“If you’re over fifty and pick up a copy of Vogue magazine, don’t expect to see someone like you peering back from the cover,” writes Stephanie Pappas for a Today Show article highlighting the failure (or refusal) of women’s magazines to portray images of women that reflect their actual readerships, or that portion of their readerships that is post-twenty years of age. I’ve been saying the same thing for years, and I wouldn’t limit my complaint to age-discrimination in print. Try maintaining your sense of fashion post-fifty without dressing like a teeny-bopper. Not easy, but the issue is so much more than narrow concepts of a fashionable age. Try maintaining your sense of fashion post-hair, now that’s a fashion challenge.
I’d like to rewrite Pappas opening statement slightly. Here goes . . . If you are over fifty, greater than size two, shorter than 5′10″, browner than vanilla ice cream, have anything less than long, luscious, straight and thick locks of hair, and have any human flaws what-so-ever don’t expect to see someone like you peering back from the cover. Who doesn’t know that? After all, the whole point is to sub-consciously convince us a) that we need to look like their chosen models to be happy, whole, and worthy of love, and b) if we purchase all the goods advertised between front and back cover, we will magically transform into those magically perfect people. Really, whose buying it? No one, and then again, everyone.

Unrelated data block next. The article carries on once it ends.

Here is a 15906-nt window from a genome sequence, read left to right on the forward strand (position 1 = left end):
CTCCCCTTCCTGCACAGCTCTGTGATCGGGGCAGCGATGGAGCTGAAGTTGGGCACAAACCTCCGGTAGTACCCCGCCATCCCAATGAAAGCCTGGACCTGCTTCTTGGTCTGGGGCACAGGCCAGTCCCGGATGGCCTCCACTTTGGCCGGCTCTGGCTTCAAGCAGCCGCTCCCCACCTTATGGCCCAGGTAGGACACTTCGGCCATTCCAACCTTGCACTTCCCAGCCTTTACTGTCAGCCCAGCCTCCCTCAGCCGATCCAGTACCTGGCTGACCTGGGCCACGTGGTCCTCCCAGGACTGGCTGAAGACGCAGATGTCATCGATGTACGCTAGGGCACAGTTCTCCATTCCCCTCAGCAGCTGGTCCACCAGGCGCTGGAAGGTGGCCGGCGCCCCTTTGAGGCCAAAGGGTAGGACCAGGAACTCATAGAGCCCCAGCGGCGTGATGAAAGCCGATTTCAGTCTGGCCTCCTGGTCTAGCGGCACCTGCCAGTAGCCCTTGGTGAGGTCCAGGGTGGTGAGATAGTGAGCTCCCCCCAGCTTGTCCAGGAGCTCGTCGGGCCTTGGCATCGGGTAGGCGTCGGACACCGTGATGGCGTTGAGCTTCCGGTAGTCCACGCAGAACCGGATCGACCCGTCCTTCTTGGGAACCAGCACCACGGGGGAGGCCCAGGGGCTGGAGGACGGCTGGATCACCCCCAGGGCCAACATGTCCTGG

While I don’t expect the marketing images will change in any substantial ways, I do think it’s realistic to think that the fashion items marketed to us with those unattainable images might one day reflect who we really are . So while I expect that the very occasional “mature” female model will be perpetually photoshopped, airbrushed, wrinkle and gray free, with a body that typically only comes with a personal trainer, I also believe that speaking our post-fifty (greater than size two, shorter than 5′10″, browner than vanilla ice cream, balder than a pencil eraser) minds can and will impact fashion because when it comes to sales, we vote with our money. I don’t know about you, but I have a lot more fashion dollars to vote with now than I did as a thirty-year-old with three young sons to care for and I am not voting for mini skirts, baby doll wear, five inch heels OR frumpy, matronly, over-sized polyester for that matter. As a fashion designer myself, I am pleased to announce that there are a lot of women of all ages voting for my fashion-forward head scarves because despite the prevailing perception, women don’t need to surrender their style with their hair.
You don’t need to be over twenty or bald to feel excluded from the fashion world. What physical attributes do you wish were included in mainstream images of fashion and beauty?
Susan Beausang, 4Women.com